Intersection of Law, Religion, Customs, and the Problem of Child Marriage in Global South: A Comparative Study of India, Nigeria and Uganda

Book chapter


Kirabira, T., Mishra, N. and Onwubiko, J. N. 2023. Intersection of Law, Religion, Customs, and the Problem of Child Marriage in Global South: A Comparative Study of India, Nigeria and Uganda. in: John, M., Devaiah, V. H., Baruah, P., Tundawala, M. and Kumar, N. (ed.) The Indian Yearbook of Comparative Law 2020 Singapore Springer Singapore. pp. 247-274
AuthorsKirabira, T., Mishra, N. and Onwubiko, J. N.
EditorsJohn, M., Devaiah, V. H., Baruah, P., Tundawala, M. and Kumar, N.
Abstract

Despite the existing legal prohibitions, the practice of child marriage remains not just prevalent but has also become a grave concern in the aftermath of pandemic across Sub-Saharan Africa and South Asia. The article takes a comparative approach to describe the key drivers of child marriage in the three country contexts—India, Uganda, and Nigeria. The legal sanctions on child marriage often conflict with the accepted customary and/or religious norms which proliferate when confronted against socio-economic difficulties and cultural realities. The article would reveal a consequent disconnect between the laws and its interphase with the socio-cultural beliefs and hence the need to take into account such elements, when implementing the laws in relevant legal framework. Among the Global South countries, the three countries have substantial similarity in terms of not only the legal framework but also socio-cultural and economic positionality regarding child marriage. While poverty and cultural linkages in Uganda reveals daughters being traded for livestock, each year 1.5 million Indian girls are sold/married off under eighteen and at an estimated 22 million child brides, Nigeria stands at highest rate of child marriages in Africa. Ironically, these countries have comprehensive legal frameworks for child’s rights protection, still they remain futile. The paper will deliberate on whether there is a need to look beyond legislative interventions? Further, this paper advances a socio-legal approach within the implementation aspect of rule of law in the three countries studied.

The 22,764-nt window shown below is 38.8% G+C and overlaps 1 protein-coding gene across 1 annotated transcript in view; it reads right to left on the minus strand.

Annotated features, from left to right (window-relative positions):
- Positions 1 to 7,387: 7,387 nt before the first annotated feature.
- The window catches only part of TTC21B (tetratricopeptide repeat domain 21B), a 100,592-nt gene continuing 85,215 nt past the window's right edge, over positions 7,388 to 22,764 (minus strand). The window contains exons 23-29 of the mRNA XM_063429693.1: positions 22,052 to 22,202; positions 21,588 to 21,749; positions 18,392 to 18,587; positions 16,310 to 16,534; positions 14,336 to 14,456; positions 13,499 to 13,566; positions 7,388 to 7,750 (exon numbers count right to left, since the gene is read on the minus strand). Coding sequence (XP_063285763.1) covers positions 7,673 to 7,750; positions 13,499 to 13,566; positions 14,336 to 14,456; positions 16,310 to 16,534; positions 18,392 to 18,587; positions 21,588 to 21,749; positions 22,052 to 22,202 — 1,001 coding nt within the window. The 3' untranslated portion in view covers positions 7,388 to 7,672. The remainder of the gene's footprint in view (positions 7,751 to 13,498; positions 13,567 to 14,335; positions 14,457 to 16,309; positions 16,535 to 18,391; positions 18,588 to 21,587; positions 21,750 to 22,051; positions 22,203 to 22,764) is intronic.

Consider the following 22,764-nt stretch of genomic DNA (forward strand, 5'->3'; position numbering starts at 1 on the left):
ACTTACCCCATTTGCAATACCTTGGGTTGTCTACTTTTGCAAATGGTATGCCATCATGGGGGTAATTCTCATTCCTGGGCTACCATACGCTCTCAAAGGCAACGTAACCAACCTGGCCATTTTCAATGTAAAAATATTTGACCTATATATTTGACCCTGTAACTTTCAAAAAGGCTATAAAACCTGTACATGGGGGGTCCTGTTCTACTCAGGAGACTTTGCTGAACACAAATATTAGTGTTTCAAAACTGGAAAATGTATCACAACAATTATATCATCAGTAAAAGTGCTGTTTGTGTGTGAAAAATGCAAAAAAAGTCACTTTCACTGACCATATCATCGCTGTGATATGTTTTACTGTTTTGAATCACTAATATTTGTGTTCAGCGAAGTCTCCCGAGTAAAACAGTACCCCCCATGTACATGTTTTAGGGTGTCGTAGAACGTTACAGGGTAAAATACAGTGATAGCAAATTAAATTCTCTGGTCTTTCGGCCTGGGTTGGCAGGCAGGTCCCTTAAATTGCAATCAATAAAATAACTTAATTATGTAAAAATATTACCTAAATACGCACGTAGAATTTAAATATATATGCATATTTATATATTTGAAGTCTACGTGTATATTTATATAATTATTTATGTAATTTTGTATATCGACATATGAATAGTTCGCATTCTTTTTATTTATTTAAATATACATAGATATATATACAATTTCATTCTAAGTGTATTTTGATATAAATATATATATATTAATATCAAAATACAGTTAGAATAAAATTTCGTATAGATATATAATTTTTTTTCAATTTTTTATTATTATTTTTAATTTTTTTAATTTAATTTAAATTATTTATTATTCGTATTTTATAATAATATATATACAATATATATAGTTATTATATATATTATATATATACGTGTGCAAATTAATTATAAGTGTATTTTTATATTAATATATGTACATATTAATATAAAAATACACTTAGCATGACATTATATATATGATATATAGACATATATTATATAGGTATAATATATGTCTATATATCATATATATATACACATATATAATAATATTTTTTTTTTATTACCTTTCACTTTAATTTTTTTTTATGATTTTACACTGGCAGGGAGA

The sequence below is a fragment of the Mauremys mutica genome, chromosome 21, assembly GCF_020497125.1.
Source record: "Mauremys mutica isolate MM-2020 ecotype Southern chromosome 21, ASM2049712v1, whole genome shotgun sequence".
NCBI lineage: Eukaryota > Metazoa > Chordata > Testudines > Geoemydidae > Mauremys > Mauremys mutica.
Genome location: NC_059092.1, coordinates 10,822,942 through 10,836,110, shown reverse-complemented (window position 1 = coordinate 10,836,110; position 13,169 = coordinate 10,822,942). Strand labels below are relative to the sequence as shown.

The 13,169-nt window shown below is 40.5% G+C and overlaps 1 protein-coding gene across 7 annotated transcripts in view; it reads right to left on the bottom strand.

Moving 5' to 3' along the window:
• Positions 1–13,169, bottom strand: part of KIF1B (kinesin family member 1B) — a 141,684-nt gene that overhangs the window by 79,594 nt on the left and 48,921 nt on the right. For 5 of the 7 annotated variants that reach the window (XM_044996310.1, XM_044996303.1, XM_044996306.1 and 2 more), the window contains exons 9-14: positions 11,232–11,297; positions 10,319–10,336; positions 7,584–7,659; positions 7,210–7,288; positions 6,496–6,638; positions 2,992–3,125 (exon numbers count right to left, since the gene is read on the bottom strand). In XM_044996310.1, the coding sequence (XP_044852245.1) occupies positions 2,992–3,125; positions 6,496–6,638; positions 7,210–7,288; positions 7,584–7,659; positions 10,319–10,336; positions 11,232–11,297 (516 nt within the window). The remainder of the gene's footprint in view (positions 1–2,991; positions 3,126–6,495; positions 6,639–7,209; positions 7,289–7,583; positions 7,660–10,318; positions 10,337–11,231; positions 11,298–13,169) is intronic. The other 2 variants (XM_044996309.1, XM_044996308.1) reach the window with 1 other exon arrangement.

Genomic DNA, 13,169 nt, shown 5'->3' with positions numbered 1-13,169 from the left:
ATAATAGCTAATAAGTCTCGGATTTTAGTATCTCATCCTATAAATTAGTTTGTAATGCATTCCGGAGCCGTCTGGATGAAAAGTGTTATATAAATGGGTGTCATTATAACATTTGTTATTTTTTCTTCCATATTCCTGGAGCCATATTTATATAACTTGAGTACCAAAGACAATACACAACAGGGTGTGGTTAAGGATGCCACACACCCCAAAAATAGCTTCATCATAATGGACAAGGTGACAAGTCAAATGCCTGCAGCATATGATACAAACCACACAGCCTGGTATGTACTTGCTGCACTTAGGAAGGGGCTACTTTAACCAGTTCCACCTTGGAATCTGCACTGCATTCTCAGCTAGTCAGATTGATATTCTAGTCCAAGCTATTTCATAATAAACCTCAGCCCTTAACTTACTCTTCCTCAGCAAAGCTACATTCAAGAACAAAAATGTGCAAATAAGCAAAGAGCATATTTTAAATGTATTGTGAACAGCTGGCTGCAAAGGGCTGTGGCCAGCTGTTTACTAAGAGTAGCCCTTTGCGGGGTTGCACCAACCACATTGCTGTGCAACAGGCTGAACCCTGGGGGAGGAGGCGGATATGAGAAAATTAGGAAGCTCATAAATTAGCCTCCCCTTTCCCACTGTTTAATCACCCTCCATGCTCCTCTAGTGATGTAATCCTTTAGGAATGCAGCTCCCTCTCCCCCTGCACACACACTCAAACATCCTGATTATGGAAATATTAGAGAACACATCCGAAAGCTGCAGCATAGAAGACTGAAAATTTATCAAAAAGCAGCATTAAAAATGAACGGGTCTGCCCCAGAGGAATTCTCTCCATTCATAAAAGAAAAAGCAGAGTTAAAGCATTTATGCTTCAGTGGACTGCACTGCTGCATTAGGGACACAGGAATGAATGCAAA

KeywordsChild marriage; Socio-cultural contexts; India; Nigeria; Uganda; Legal pluralism
Book titleThe Indian Yearbook of Comparative Law 2020
Page range247-274
Year2023
PublisherSpringer Singapore
Publication dates
Print03 Dec 2023
Publication process dates
Deposited07 Mar 2024
Place of publicationSingapore
Edition1
SeriesThe Indian Yearbook of Comparative Law book series (IYCL)
ISBN9789819954667
9789819954674
Digital Object Identifier (DOI)https://doi.org/10.1007/978-981-99-5467-4_14
Web address (URL)https://link.springer.com/book/10.1007/978-981-99-5467-4
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